Siobhan Moira Creighton [née McHannrahan]
Portrayed By "Dekilah"
Gender Female
Date of Birth August 11, 1858
Age 23
Aliases The Widow Creighton
Place of Birth New York, NY, USA
Occupation Socialite and Widow
Known Relatives Annie (Mother), Michael (Father), brothers Patrick, Jonathan, and Robert
Partner or Spouse Winthorpe A. Creighton [Deceased]
Table of Contents


  • To paraphrase The Bard: "Some are born great, some achieve greatness, and some have greatness thrust within them." Born minutes after her mother took her first footsteps on American soil; in less than a quarter of a century Siobhan Creighton would end up as one of the richest women in the New Mexico Territory.

Parents Michael and Annie were immigrant workers still trying to recover from the devastation of the Great Hunger, and when a cousin who had left early in the famine offered floor space in his one-room hovel they took their chance and made the crossing, despite Annie's gravid state. She went into labor in sight of land, and her daughter was born on Ellis Island, the first of their many children to be born as American citizens.

Born Siobhan Moira McHannrahan, Siobhan was the eldest of what would eventually be eleven children, though only four would survive to see their tenth birthdays. Cholera claimed five of the seven, while pneumonia claimed the other two at the same time. Three younger brothers: Patrick, Jonathan, and Robert survived and are still living.

Annie doted on her eldest (and eventually only) daughter, something that was easy to do. Even as a child she possessed a poise and grace beyond her years, and her mother could refuse her nothing; a trait which caused some strife in the household.

There were some harsh realities though. On her sixteenth birthday there were eight occupants in the family's two-room hovel. Her mother and father each worked fourteen-hour days, and her eldest brothers had jobs as well. As much as her mother wanted to spare her darling angel from labor, there was no way it was able to happen. Thus began a series of short-lived careers.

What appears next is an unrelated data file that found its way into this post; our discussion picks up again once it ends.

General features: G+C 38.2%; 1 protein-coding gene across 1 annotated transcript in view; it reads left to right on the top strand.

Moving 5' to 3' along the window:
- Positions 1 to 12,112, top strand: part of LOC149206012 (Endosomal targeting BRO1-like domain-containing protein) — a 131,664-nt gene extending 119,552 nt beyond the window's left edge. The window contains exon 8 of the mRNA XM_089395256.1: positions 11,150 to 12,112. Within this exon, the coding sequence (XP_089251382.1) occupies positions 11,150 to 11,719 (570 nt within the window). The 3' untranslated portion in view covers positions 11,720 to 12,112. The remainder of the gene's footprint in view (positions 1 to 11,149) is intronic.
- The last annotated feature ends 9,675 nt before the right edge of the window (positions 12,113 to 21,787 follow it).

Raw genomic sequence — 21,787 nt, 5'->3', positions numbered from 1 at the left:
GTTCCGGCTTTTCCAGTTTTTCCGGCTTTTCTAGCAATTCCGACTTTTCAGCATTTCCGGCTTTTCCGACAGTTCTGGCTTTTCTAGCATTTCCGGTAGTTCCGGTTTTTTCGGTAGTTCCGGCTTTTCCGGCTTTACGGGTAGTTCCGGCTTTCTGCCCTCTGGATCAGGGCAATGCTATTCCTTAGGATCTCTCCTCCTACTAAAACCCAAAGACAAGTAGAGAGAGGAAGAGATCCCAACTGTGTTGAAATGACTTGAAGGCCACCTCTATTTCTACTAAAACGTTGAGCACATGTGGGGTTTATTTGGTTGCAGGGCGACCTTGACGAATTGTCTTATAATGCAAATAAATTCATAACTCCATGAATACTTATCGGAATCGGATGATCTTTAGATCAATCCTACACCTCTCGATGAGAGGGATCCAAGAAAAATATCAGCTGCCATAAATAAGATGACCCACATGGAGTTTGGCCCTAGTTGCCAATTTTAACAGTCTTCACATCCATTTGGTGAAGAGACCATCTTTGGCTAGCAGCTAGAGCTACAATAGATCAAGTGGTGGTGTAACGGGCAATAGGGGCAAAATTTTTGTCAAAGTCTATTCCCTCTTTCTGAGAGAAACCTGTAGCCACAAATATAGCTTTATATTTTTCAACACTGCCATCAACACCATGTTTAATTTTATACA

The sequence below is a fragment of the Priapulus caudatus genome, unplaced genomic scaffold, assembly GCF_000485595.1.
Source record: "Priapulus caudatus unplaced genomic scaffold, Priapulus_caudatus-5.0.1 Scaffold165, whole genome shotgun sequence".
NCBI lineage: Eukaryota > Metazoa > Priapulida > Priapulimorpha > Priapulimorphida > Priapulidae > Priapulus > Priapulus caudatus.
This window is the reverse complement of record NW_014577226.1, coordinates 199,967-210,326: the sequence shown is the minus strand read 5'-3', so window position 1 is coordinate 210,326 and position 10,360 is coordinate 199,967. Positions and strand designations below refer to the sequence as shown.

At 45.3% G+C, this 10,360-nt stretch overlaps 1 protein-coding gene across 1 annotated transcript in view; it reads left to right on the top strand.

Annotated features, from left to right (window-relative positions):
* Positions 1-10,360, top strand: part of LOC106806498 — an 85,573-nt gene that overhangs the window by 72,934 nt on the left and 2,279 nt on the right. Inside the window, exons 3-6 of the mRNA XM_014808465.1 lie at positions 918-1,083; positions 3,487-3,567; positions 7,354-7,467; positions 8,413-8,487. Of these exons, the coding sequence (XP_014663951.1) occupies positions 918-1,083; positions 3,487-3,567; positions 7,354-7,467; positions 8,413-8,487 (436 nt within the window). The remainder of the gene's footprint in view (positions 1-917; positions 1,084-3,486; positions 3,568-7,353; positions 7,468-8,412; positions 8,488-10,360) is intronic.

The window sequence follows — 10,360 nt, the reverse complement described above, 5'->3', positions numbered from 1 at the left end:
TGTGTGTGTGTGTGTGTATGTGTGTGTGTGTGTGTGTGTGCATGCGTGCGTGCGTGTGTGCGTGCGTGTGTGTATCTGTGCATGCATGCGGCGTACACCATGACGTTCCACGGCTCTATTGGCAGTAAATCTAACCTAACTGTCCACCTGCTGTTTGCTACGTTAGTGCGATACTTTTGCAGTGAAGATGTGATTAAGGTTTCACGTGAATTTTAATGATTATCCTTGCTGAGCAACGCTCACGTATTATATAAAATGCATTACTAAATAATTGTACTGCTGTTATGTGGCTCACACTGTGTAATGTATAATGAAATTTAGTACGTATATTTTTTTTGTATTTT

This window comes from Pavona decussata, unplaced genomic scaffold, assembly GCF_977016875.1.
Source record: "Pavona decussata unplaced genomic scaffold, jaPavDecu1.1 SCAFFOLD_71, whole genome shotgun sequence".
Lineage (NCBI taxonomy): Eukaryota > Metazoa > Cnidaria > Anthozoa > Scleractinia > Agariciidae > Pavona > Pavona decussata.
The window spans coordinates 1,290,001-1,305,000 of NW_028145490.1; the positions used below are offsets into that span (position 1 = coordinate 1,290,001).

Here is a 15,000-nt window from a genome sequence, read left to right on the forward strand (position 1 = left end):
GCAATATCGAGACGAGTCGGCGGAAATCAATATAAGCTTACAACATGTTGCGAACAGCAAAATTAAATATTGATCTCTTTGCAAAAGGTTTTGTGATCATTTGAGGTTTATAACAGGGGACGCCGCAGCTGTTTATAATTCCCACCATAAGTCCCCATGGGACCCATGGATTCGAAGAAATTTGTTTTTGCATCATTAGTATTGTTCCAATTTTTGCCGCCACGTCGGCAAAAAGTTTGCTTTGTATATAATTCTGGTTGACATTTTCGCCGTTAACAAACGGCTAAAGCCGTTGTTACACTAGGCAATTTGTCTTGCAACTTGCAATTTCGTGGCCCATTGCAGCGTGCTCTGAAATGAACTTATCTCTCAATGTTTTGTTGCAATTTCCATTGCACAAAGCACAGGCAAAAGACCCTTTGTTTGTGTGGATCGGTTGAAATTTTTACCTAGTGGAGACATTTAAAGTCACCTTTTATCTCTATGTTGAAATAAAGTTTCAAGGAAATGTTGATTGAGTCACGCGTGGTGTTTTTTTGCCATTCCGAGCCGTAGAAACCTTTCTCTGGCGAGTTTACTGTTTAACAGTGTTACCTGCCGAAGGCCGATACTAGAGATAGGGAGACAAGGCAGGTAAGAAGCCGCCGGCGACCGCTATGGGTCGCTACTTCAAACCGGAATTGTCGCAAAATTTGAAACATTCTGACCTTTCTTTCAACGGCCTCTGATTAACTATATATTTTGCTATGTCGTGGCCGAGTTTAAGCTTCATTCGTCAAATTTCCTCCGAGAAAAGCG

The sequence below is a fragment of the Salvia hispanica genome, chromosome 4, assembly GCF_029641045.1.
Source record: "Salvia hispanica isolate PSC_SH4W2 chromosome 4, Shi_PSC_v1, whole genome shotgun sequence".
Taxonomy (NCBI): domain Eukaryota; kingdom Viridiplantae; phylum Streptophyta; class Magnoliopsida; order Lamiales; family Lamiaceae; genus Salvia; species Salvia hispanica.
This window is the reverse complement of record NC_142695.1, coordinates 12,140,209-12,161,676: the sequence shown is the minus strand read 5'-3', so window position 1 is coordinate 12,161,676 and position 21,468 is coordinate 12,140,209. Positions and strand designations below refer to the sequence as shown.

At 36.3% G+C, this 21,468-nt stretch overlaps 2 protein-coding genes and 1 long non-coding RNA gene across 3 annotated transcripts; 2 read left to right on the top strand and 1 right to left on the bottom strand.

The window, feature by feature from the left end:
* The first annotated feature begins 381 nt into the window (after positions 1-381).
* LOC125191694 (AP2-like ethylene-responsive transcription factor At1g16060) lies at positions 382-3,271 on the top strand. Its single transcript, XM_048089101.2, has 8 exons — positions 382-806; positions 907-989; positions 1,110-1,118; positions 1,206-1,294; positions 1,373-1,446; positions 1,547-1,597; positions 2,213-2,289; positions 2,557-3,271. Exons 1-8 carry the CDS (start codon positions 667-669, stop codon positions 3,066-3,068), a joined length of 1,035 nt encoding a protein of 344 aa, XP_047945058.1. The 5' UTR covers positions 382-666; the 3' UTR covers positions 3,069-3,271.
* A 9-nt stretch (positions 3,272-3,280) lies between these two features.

She sold fruit, but hated being up so early; she swept floors, but hated physical labor. She considered prostitution, but her parents would have disowned her, and she really did love her mother, spoiled as she was. Finally she landed a job as a maid in one of NY's finer hotels - after a closed-door meeting with the manager in a broom-closet, and a follow-up interview in one of the rooms near his office.

She hated life as a menial, but hated starvation even more, and the extra income went to both her family and to feed her love of finer things, such as "finer-than-bottom-rung" things were. She stole a bit here and there from the rooms, but never enough to be noticed, and occasionally made some extra money with wealthier discriminating gentlemen of a generous nature, often while their wives were down at a salon. It was during this period in her life that she met Winthorpe Creighton.

Creighton Coal and Steel was already a powerhouse company long before Siobhan was born, and with the railroad boom it was only becoming larger. Withorpe, the third Creighton to run the company, was an older widower with no children, a fear of having no sons, and a penchant for women a third his age.

Siobhan slow-played him, working the coy and innocent irish girl angle, and within a month was adorning his arm at artistic and social functions. The opera she hated, but the dresses and jewels he would put her in more than made up for the boredom, and the act she was laying down meant she didn't have to "thank" him the way most other men would expect.